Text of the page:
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Bengal Bouts: Powers’ experience defined by Bouts mission

Andrew Gastelum | Friday, March 4, 2011

Walking down the stairs into the Pit in the catacombs of the JACC, the sound of a rhythmic, soothing throb — almost that of a heartbeat — came closer and closer. It turned out to be a boxer and his opponent for the day: a punching bag. Yet as the beat came nearer, senior captain Bobby Powers realized that the real heartbeat was actually farther away. Much, much farther — the very south of Asia to be exact.

That heartbeat is kept alive today by co-president Bobby Powers and the senior captains, both as they trained that afternoon against the bags and through fundraising for a cause thousands of miles away against the odds.

Powers’ defining moment in Bengal Bouts isn’t the championship he won sophomore year nor is it the fact that he has been in the finals in each of the past four years. Rather, it was venturing to Bangladesh after his title, seeing how much he has helped a community and how much more he still needed to help it.

“There was a transformation within me,” Powers said of his trip to Bangladesh the summer before his junior year. “Going over there and making relationships with people and seeing what the money is going to has completely changed the program. It became a lot more about raising the money and aiding the missions than it was about boxing. The experience really opened up my eyes to a whole different world and how much the people over there need this.”

Powers’ selfless demeanor gleams through his words, which give credit for his success and that of the program’s to his fellow captains — in the purest form of individual sports, a sport in which the concept of “team” is nonexistent.

“You’re in the ring and it is just you,” Powers said. “You learn more about you in those six minutes than you do in years of your life by just seeing how deep you can dig.

“But on a day-to-day basis it all comes down to the guys here. This team has become a family and we have all put in so much time to boxing and fundraising to make sure we aid these missions,” Powers said.

Uninterested in the individual attention yet enamored with how he (or according to Powers: they) turned an individual sport into a team sport, the captain works on boxing at least six hours each day — four of those without even putting on a pair of gloves.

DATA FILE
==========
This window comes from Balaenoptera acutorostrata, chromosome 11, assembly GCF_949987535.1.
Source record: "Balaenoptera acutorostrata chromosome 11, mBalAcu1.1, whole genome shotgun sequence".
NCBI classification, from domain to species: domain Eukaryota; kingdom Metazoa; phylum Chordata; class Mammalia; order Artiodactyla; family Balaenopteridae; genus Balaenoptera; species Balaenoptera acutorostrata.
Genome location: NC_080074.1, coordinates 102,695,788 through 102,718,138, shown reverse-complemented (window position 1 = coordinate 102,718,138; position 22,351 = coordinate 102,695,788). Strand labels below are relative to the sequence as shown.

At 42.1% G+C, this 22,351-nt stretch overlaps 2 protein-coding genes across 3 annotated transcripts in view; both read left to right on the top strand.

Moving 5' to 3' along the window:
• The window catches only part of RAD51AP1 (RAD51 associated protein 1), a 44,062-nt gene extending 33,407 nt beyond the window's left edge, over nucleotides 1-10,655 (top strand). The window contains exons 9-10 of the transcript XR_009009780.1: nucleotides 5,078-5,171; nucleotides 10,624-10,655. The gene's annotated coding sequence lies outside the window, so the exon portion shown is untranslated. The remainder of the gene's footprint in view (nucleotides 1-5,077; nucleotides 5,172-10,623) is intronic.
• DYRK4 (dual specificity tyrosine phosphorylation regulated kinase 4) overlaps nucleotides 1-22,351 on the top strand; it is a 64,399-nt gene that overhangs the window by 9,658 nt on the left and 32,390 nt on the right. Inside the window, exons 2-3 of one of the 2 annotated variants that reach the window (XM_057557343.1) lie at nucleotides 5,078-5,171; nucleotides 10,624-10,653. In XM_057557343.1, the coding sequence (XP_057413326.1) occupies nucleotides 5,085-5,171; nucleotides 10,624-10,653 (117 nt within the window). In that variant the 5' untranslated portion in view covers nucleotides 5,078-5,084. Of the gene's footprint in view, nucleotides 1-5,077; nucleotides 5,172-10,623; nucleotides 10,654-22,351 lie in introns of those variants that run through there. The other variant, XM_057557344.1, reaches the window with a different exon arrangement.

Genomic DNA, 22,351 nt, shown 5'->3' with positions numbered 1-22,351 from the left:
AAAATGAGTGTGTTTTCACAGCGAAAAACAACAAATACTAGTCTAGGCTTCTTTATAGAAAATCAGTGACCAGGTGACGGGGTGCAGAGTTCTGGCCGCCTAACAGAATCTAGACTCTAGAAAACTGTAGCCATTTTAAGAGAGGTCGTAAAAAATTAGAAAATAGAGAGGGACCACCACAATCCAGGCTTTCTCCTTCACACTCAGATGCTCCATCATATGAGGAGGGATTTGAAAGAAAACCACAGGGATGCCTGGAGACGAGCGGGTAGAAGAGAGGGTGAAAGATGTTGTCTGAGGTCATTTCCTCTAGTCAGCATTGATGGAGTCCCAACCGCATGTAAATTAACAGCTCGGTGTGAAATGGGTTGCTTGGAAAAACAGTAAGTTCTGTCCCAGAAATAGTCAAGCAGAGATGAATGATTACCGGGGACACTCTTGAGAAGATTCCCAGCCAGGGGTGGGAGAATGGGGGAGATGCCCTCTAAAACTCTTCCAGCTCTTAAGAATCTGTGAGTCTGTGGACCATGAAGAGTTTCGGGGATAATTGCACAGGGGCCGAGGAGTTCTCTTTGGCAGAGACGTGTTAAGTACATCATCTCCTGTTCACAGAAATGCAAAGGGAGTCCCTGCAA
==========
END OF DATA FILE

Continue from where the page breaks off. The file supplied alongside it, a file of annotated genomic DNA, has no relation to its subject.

Powers and his opponents-turned-roommates have worked countless hours pushing themselves to be better in the ring, while focusing more so on building a program that will continue to aid the very same impoverished community that he visited two summers ago.

“We have worked really hard to spread the program out and changed things to run it more like a business so we can send more money back [to Bangladesh],” the senior said. “I would like to see the program continue to grow. If we raise a lot of money this year and see the figures go back down next year then we didn’t do our job. Our legacy should be leaving a foundation for this program, giving years ahead a foundation to build on and continue to grow.”

All of this comes from Powers, even though he didn’t even know what Bengal Bouts was until a friend suggested it to him after playing interhall football his freshman year.

Powers grew up in Indianapolis, very — and sometimes overly — competitive. With a brother one year younger, a friendly game of backyard basketball quickly and usually came to fisticuffs. Ten years later, substitute Mom with a referee and put gloves on the lad and you have a champion fighter who has known nothing but the final rounds under the bright lights.

“Growing up with [my brother], we were always pushing each other to get better and that’s where it comes in today, working together with others to always improve,” Powers said. “Bengal Bouts in general has shaped who I am.

Now the senior finds himself in his last fight as a Notre Dame student, up against opportunistic, feisty sophomore Ryan Alberdi for the championship belt. Powers plans to fight smart and mechanically.

Of course, the senior wants to win, but he realizes that he leaves Bengal Bouts forever tonight, knowing that he has already won in leaving that heartbeat he heard his freshmen year stronger than when he arrived.